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Orkut

I have been in orkut for a while, since Taj in­vit­ed me. I had pret­ty much for­got­ten about it, but got an­oth­er mail from them be­cause some­one con­nect­ed to me...

I have nev­er been a fo­rum guy. What´s the use of it? (and yes, Uwe, I know that´s what you asked ;-) Maybe I am miss­ing some­thing here.

Or is it that just be­cause I ac­tu­al­ly know peo­ple in per­son I can´t see the fun of it? ;-)

The craft of insult

I was lis­ten­ing to the ra­dio to­day, and there were a group of "in­tel­lec­tu­al­s" dis­cussing why on a foot­ball match, some of the most com­mon in­sults in­volve:

  1. Doubt­ing the oth­­er fans ex­­clu­­sive ded­i­­ca­­tion to het­­ero­­sex­u­al­i­­ty

  2. Declar­ing that the oth­­er fans come from one of our fine neigh­bour­ing coun­tries.

Well, they went around the sub­jec­t, and brought for­ward stuff like rit­u­al ahem of pris­on­ers of war in an­cient eras, and xeno­pho­bi­a, and ho­mo­pho­bi­a, and racis­m, and in­se­cu­ri­ty about their own sex­u­al in­cli­na­tion­s, and how the anon­im­i­ty of the mass changes be­haviour, and many, many, many oth­er things.

Well, of course, they are stupid mo­rons who should­n't be al­lowed to breath near a mi­crop­o­hone, un­less they are read­ing stuff writ­ten by some­one who is ac­tu­al­ly think­ing.

Those in­sults are used be­cause they work in their in­tend­ed con­tex­t.

What you call some­one else, as­sum­ing you are will­ing to say any­thing does­n't de­pend on the in­sul­ter. It de­pends on the in­sult­ed.

If I think some­one will think of­fense of be­ing called a wood­en wind in­stru­men­t, or a bunch of twigs, and I rel­ly in­tend to hurt him, well, that in­sult will work (no, I don't usu­al­ly do this).

If I think the oth­er guy is a racist and will be dead­ly of­fend­ed by sug­gest­ing his an­ces­tors sailed fom Nor­way, well, call­ing him a Norse­man would be ef­fec­tive.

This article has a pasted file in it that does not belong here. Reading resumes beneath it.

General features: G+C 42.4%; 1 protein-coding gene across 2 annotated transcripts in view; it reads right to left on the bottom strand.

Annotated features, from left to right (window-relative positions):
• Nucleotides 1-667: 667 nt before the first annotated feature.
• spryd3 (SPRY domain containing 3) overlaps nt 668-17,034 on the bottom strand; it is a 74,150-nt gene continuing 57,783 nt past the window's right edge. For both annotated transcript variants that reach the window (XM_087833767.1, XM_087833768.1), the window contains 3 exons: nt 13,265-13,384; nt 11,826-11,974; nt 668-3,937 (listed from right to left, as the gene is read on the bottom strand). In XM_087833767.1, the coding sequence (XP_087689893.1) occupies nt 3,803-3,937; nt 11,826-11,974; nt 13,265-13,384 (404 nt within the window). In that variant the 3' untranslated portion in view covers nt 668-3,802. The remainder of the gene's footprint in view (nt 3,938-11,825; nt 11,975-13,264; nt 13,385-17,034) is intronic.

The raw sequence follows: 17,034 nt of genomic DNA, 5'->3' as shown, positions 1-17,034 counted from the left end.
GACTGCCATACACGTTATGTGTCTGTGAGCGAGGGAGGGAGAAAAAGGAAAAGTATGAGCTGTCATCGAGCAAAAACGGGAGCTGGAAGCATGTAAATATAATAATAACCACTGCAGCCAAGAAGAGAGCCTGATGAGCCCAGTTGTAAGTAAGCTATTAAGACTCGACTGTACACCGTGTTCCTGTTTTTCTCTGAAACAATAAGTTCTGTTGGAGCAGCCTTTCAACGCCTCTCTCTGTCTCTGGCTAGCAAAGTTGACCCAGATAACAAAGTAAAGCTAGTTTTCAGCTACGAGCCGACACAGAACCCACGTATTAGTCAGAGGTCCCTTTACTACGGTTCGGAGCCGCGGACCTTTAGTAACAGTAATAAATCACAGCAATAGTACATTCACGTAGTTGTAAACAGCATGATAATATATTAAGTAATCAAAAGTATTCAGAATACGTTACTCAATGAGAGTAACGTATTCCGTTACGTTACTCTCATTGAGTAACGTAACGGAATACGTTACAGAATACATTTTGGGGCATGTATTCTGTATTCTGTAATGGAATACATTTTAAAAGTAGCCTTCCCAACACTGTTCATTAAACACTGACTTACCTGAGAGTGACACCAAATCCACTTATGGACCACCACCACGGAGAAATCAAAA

Since the mem­bers of a holi­gan band are pret­ty much like the mem­bers of the oth­er, this means they don't ac­tu­al­ly be­lieve the oth­er guy is gay, or Ice­landic, or whathavey­ou, but just that they ex­pect the oth­er guy to get an­gry, so a nice fight with cy­cle chains can take place (no, I don't do those things).

In fac­t, it does­n't even mean that they would get very of­fend­ed, it's just a bunch of code­word­s: "they called us tree-­for­ni­ca­tors (no, that's not a re­al in­sult), let's go bash their faces". It's a rit­u­al.

How can five peo­ple bab­bling for two hours not see those ob­vi­ous points, I have no idea.

If you want to see if so­ci­ety evolves about race or sex, it's not a mat­ter of noone call­ing the oth­ers by racist or sex­ist word­s, it's about those words not hurt­ing.

And that, dear read­er, is why po­lit­i­cal cor­rect­ness does­n't work worth a damn.

Life imitates art. Not too good art, though.

Imag­ine the most ridicu­lous­ly over-the-­top cliche movie about sport­s. Here are some of the in­gre­di­ents, and how last night´s match be­tween Bo­ca and Riv­er com­pares in a 1/10 scale.

  • A bit­ter ri­­val­ry

    9 This is a cen­­tu­ry-old ri­­val­ry, be­tween teams from the same city, who hap­pen to be the most suc­cess­­ful and pop­u­lar teams in the coun­try.

    Trust me, this is se­ri­ous stuff. So se­ri­ous, that for se­cu­ri­­ty rea­­son­s, it was the first time ev­er in ar­­gen­­tine foot­ball his­­to­ry that the vis­it­ing team´s fans were for­bid­­den from at­­tend­ing the match.

  • It must be an im­­por­­tant match

    9 It was a do-or-die af­­fair, it be­ing elim­i­­na­­to­ry home­­-and-­­away, but it was on­­ly the semi­­fi­­nal of the most im­­por­­tant club tour­­na­­ment pos­si­ble for them, the Lib­er­­ta­­dores Cup (S.Am. equiv­­a­­lent of the Cham­pi­ons League).

    It would have been bet­ter for this to be the fi­­nal, but there has nev­er been a same-­­coun­try fi­­nal in this tour­­na­­ment (that I know), so this was as good as it get­s.

  • A clear favourite